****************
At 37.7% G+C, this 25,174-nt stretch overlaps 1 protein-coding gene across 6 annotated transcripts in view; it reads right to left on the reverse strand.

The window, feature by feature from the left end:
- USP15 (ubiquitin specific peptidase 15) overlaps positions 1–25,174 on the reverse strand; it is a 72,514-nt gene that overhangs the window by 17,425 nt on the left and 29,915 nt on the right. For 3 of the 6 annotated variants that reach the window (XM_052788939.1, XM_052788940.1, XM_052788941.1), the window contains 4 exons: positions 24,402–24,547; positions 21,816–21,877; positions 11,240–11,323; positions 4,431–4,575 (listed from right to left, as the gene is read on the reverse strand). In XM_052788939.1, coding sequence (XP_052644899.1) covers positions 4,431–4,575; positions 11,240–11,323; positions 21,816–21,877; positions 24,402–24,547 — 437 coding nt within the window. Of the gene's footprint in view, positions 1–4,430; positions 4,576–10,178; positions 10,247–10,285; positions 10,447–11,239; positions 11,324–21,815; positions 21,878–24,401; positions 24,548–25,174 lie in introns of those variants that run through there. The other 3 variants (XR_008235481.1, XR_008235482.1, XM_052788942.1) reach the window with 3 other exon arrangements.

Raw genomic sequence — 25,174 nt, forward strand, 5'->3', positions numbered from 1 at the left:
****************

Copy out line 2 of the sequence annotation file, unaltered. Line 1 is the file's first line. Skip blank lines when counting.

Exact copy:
The window, feature by feature from the left end: